HIGH POINT -- For Air Force Staff Sgt. Stacy Pearsall, there was one thing scarier than being a combat photographer -- not being a combat photographer.
But when an injury in 2007 ended her military career, that's the uncertain future Pearsall faced.
"I was in denial," recalls Pearsall, who suffered head trauma and a spinal injury in a roadside bomb explosion in Iraq. "I went through about 18 months of therapy and rehab -- I tried hard to stay in the military -- but doctors suggested that I not wear body armor anymore, and if you can't wear body armor, you can't go to combat. My fate was sort of sealed."
Pearsall, who has since reinvented herself in a number of ways -- including through her widely acclaimed Veterans Portrait Project -- will share her inspiring story during a program Thursday evening at High Point University.
In addition, the HIgh Point Museum will host an exhibit, "A Picture of Courage," featuring two dozen of Pearsall's most compelling images from her stint as an award-winning combat photographer. The 16-by-24-inch photos are printed on aluminum, giving them an edginess that makes them even more compelling, according to Pearsall.
The exhibit will open Thursday, the same day she'll be speaking at HPU.
"You're going to laugh and you're going to cry," Pearsall says of her lecture, which is free and open to the public. "It's basically my story -- the ups and downs of my experiences in war and after, and what I'm doing now. I think everyone has a talent, and sometimes they don't recognize that within themselves until they try -- and I think I'm a good example of that."
Pearsall, of Charleston, S.C., became an Air Force photographer when she was 17, initially processing film for about four years before applying to be a combat photographer.
What would compel a young woman -- or anyone, for that matter -- to want to be a combat photographer?
"I can't imagine any person who trains every day to be the best at what their field offers not wanting to be a combat photographer," Pearsall says. "That's the top echelon of military photographers, so I wanted to be there."
And she did it well. She was one of only two women to win the National Press Photographers Association's Military Photographer of the Year award, and the only woman to win it twice.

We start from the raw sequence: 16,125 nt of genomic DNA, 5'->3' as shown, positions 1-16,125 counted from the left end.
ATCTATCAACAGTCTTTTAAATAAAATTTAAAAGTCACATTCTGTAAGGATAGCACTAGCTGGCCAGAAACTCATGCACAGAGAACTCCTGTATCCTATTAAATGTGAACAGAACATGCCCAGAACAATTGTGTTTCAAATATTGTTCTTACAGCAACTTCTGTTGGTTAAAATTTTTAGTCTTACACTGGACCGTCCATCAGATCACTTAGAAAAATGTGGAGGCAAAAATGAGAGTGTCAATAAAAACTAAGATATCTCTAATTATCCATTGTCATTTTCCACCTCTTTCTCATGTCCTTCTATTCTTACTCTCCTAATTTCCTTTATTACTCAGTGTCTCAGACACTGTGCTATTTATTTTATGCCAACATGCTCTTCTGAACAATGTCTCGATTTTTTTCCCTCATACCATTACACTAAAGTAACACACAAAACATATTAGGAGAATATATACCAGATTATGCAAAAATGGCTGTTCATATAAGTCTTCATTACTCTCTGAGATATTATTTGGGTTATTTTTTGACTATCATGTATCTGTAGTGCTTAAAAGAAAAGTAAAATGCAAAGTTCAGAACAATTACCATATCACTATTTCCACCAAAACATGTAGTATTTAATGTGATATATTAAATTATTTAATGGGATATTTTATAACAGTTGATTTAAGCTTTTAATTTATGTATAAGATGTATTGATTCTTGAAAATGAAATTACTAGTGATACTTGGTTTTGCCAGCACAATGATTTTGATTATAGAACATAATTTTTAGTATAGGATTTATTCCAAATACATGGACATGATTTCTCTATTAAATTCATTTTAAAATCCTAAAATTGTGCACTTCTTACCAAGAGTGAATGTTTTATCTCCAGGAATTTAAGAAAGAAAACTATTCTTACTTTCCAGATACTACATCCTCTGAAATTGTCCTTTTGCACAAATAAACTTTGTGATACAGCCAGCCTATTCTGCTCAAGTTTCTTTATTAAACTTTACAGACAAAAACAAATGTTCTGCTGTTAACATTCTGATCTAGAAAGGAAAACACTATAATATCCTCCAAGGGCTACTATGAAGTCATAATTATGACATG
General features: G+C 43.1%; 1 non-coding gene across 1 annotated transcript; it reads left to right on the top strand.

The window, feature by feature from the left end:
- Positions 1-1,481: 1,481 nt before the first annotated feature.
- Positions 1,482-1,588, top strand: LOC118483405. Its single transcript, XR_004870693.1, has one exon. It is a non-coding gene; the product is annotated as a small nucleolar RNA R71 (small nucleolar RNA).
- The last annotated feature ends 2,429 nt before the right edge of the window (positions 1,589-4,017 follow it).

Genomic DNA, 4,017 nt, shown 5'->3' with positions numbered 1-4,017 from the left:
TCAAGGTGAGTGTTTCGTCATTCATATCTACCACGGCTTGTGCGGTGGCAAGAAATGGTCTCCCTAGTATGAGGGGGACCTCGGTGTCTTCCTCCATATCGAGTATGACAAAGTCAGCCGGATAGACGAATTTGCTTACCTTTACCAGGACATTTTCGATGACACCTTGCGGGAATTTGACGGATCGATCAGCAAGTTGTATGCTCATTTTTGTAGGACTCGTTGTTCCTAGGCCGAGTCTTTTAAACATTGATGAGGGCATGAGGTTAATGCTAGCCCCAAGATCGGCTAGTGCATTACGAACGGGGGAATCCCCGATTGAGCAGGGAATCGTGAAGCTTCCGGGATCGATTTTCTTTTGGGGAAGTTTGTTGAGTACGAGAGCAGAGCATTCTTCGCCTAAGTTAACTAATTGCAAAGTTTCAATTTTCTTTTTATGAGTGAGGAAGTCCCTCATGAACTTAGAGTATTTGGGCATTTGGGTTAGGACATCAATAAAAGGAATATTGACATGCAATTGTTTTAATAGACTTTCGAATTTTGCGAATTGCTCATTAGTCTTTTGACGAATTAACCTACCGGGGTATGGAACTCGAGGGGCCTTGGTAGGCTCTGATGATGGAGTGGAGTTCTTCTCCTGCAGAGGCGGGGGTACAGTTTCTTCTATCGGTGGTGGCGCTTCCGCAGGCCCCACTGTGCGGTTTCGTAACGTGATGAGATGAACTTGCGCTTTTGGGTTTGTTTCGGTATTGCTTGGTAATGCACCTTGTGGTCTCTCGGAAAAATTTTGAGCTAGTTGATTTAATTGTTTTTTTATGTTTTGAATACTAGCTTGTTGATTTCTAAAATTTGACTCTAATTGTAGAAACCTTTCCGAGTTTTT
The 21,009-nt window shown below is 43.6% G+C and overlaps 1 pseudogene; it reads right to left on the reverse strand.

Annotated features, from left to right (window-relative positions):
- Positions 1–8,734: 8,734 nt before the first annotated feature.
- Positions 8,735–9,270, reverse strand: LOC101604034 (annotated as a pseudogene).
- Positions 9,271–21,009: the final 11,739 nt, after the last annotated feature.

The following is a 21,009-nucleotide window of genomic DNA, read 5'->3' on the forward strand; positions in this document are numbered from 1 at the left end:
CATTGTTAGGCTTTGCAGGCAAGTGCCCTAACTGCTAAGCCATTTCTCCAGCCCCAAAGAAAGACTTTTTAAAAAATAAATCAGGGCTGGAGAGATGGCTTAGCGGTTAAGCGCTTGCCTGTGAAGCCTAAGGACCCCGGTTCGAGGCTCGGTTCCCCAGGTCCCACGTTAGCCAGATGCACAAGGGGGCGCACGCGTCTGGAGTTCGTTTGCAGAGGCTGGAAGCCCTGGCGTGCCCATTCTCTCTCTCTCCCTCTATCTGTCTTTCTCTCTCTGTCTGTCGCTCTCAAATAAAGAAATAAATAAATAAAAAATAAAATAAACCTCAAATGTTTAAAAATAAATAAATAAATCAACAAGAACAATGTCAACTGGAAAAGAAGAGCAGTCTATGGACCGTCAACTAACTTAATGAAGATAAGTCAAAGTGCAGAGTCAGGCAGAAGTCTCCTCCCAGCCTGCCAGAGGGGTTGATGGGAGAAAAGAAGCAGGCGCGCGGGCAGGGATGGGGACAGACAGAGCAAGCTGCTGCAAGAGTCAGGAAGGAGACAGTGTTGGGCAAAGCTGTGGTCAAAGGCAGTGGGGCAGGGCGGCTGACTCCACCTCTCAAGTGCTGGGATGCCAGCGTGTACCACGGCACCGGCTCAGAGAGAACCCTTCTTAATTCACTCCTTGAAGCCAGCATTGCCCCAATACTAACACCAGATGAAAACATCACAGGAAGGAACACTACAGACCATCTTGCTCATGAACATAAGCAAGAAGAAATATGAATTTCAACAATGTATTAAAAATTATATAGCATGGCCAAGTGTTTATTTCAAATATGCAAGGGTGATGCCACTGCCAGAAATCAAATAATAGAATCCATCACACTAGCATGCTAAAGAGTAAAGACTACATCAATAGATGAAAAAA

"I just shot for the troops," Pearsall says of her work. "I tried to pack as much information and emotion as I could into one frame. I found my biggest weakness was my biggest strength, and that was really getting in touch with my subjects. Most of the time, if they were suffering, so was I. I shot what was around me and tried to convey that energy with the use of light and body language. Combat is chaos, but the camera kept me separated from reality long enough to do the job at hand."
In addition to capturing the sometimes graphic horrors of war, Pearsall says she also tried to show the humanity of those people fighting the war.
"I think people tend to document the most obvious thing -- the trauma, the gore -- because if you're going to war and documenting war, that's the first thing you think of to cover," she says.
"But my curiosity stems from people in the U.S. thinking our American soldiers are invincible. I wanted to show they are just human beings. They had friends and family. They had emotions. There was downtime, moments of levity, moments of calm, and I wanted to make sure people back here saw that. You'll see some of the human toll of war in my work, but you'll also see those softer sides of American soldiers."
Pearsall admits being a combat photographer was a dangerous job, but she chose not to dwell on that.
"I really never chose to think of myself as being in a dangerous situation," she says. "If you dwell on that, it can be all-consuming, so my way of coping with that was just to acknowledge today could be my last day, and then move on."
When Pearsall was injured and told she could no longer be a combat photographer, the military offered her a teaching position, but she declined.
"I was accustomed to going 100 miles per hour, and teaching would've been the equivalent of stopping at a dead standstill," she explains. "That really didn't appeal to me."
After her retirement from the service, Pearsall went through a period of depression and even bitterness as she found herself spending long hours in VA waiting rooms for treatment. It was also in those waiting rooms, though -- surrounded by veterans from every generation and branch of service -- that she found inspiration for the next phase of her life, the Veterans Portrait Project, in which she photographs America's veterans.
"It was a way to get the camera back in my hands, and to prove I could have an occupation that didn't require going into combat," she says. "And it was a way I could give something back to my fellow veterans."
To date, Pearsall has photographed about 5,600 veterans in about 60 cities across the country, she says.
"And I don't plan to stop anytime soon -- there are millions of veterans out there," she adds. "This has been a labor of love and very therapeutic, not only for myself but also for the people I photograph. It's an opportunity for them to tell their story."
In photographing the veterans and hearing their stories, Pearsall says she has found a common bond with them, no matter their generation, gender or race.
"There's a camaraderie there -- we're family," she says. "Nothing can separate that from one veteran to another, and I find that really beautiful."